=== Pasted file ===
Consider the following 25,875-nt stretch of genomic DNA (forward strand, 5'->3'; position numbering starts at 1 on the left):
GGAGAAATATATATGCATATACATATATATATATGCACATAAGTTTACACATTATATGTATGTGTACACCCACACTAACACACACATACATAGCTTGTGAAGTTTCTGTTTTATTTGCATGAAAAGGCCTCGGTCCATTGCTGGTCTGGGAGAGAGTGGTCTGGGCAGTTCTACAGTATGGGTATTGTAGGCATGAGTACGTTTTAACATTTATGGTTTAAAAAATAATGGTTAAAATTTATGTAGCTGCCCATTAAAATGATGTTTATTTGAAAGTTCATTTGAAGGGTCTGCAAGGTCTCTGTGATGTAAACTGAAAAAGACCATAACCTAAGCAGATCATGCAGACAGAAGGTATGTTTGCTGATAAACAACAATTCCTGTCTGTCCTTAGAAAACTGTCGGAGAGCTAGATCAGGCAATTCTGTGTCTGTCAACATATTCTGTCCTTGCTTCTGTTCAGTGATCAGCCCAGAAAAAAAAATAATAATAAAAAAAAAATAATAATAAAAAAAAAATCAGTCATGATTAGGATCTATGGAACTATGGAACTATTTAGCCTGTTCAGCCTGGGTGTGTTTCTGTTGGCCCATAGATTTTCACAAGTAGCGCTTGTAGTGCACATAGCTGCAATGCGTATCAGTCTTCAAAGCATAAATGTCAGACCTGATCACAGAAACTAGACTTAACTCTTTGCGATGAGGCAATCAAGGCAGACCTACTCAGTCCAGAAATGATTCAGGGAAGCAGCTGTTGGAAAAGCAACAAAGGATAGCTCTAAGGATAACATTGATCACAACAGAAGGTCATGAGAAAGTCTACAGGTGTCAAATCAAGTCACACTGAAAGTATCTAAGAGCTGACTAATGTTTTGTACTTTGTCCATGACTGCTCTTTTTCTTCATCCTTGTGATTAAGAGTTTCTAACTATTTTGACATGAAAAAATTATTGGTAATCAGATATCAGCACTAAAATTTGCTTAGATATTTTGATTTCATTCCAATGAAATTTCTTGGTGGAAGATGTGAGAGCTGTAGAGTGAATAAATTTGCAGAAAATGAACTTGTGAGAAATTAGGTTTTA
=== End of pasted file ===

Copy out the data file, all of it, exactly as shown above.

Consider the following 25,875-nt stretch of genomic DNA (forward strand, 5'->3'; position numbering starts at 1 on the left):
GGAGAAATATATATGCATATACATATATATATATGCACATAAGTTTACACATTATATGTATGTGTACACCCACACTAACACACACATACATAGCTTGTGAAGTTTCTGTTTTATTTGCATGAAAAGGCCTCGGTCCATTGCTGGTCTGGGAGAGAGTGGTCTGGGCAGTTCTACAGTATGGGTATTGTAGGCATGAGTACGTTTTAACATTTATGGTTTAAAAAATAATGGTTAAAATTTATGTAGCTGCCCATTAAAATGATGTTTATTTGAAAGTTCATTTGAAGGGTCTGCAAGGTCTCTGTGATGTAAACTGAAAAAGACCATAACCTAAGCAGATCATGCAGACAGAAGGTATGTTTGCTGATAAACAACAATTCCTGTCTGTCCTTAGAAAACTGTCGGAGAGCTAGATCAGGCAATTCTGTGTCTGTCAACATATTCTGTCCTTGCTTCTGTTCAGTGATCAGCCCAGAAAAAAAAATAATAATAAAAAAAAAATAATAATAAAAAAAAAATCAGTCATGATTAGGATCTATGGAACTATGGAACTATTTAGCCTGTTCAGCCTGGGTGTGTTTCTGTTGGCCCATAGATTTTCACAAGTAGCGCTTGTAGTGCACATAGCTGCAATGCGTATCAGTCTTCAAAGCATAAATGTCAGACCTGATCACAGAAACTAGACTTAACTCTTTGCGATGAGGCAATCAAGGCAGACCTACTCAGTCCAGAAATGATTCAGGGAAGCAGCTGTTGGAAAAGCAACAAAGGATAGCTCTAAGGATAACATTGATCACAACAGAAGGTCATGAGAAAGTCTACAGGTGTCAAATCAAGTCACACTGAAAGTATCTAAGAGCTGACTAATGTTTTGTACTTTGTCCATGACTGCTCTTTTTCTTCATCCTTGTGATTAAGAGTTTCTAACTATTTTGACATGAAAAAATTATTGGTAATCAGATATCAGCACTAAAATTTGCTTAGATATTTTGATTTCATTCCAATGAAATTTCTTGGTGGAAGATGTGAGAGCTGTAGAGTGAATAAATTTGCAGAAAATGAACTTGTGAGAAATTAGGTTTTA